I can’t even begin to explain how meds and therapy have saved my life and I’m grateful for that. I value my life every. single. day. Some people have told me not to talk about depression online, but I’ve never been good at listening to bad advice and I think it’s important to keep talking about mental illness as a means to educate people and remove the stigma. Still, I know people who think that sad = suicide and I have to calmly explain that people who have depression and get sad sometimes are experiencing human emotion, not simply contemplating the end. The illness doesn’t rest in the binaries, and the nuances bear exploration and explanation.

I lost a few close friends of mine, for reasons I won’t get into because I want to respect their space and life, but the breakups were painful. Especially with one friend whom I’ve known since my book publishing days and I never conceived of the day when we wouldn’t be close. That break took so time to recover from. Another friend was someone with whom I went to college, and I can’t quite forgive her trump vote and her gleeful excitement over this hateful time we find ourselves in. I didn’t make the decision lightly, but there are lines and she leaped over the one I’d created.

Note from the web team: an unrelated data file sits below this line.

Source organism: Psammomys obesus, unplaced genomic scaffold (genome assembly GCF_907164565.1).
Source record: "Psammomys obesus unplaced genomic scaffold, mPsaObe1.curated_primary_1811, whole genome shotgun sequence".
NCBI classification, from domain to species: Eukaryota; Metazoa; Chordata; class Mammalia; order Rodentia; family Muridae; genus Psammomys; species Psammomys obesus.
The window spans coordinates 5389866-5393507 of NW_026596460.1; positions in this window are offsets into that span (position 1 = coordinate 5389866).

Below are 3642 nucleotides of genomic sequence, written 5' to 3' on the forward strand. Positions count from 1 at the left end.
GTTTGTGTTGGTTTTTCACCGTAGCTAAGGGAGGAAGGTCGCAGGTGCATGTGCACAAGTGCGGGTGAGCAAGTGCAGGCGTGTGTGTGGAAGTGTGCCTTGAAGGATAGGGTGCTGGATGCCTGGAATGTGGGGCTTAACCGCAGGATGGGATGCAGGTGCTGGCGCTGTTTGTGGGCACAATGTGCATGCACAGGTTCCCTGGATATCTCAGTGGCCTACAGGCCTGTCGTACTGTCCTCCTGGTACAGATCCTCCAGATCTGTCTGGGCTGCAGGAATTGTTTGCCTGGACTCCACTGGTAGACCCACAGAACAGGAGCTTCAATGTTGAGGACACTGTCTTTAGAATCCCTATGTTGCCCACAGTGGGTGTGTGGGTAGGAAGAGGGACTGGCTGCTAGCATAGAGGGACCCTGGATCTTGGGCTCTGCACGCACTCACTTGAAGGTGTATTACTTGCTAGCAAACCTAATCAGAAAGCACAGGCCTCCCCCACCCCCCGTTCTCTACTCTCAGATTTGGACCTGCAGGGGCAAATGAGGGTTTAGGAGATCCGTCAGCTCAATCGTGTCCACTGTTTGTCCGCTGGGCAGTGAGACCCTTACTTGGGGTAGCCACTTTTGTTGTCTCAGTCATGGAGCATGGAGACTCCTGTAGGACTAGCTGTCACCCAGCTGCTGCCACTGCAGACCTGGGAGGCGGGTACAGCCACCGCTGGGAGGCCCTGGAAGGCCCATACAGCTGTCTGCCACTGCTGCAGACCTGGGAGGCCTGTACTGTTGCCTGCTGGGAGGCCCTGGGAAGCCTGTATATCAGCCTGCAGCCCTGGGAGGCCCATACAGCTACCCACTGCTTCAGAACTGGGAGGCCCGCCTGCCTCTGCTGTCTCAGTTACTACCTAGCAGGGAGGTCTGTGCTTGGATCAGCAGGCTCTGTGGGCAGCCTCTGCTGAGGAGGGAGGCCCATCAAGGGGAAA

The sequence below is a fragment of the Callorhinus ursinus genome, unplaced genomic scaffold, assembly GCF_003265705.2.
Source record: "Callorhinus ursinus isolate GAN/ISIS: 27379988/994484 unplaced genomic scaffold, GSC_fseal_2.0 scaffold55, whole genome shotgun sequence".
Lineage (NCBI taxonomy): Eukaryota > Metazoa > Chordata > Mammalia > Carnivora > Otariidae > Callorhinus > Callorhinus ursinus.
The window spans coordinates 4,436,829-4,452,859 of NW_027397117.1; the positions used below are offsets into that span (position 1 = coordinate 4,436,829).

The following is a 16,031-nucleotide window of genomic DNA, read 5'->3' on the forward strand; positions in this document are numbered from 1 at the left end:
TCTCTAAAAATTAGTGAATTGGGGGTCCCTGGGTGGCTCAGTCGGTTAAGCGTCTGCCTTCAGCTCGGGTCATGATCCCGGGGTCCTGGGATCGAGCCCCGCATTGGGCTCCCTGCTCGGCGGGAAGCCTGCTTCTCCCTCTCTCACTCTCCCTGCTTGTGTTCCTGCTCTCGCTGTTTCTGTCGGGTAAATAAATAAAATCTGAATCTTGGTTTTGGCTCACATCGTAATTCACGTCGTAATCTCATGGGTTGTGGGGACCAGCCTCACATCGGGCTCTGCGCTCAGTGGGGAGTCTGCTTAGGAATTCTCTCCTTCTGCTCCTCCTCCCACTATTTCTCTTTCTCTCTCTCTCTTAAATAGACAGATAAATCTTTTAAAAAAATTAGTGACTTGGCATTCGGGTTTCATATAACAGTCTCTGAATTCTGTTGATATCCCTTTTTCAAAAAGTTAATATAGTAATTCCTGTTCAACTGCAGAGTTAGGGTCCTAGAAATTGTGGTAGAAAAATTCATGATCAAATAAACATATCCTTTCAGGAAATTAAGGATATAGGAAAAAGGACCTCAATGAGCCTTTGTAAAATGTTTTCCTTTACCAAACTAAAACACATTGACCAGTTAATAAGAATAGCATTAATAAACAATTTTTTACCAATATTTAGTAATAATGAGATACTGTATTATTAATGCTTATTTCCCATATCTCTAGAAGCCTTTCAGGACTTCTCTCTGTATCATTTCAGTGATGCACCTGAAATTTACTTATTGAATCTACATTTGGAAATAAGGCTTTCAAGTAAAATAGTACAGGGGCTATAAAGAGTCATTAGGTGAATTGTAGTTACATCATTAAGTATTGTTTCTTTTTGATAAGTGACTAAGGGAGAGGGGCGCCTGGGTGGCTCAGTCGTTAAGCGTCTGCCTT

I’ve come to realize that some friendships are necessary for a period of your life and sometimes those relationships carry an expiration date. And that’s okay as long as you enjoy the relationship for what it was during the period you needed it.

I’ve also made some new, extraordinary friends and have cultivated deeper relationships with existing ones. I love the people in my life right now and I feel more connected to my friendships than ever.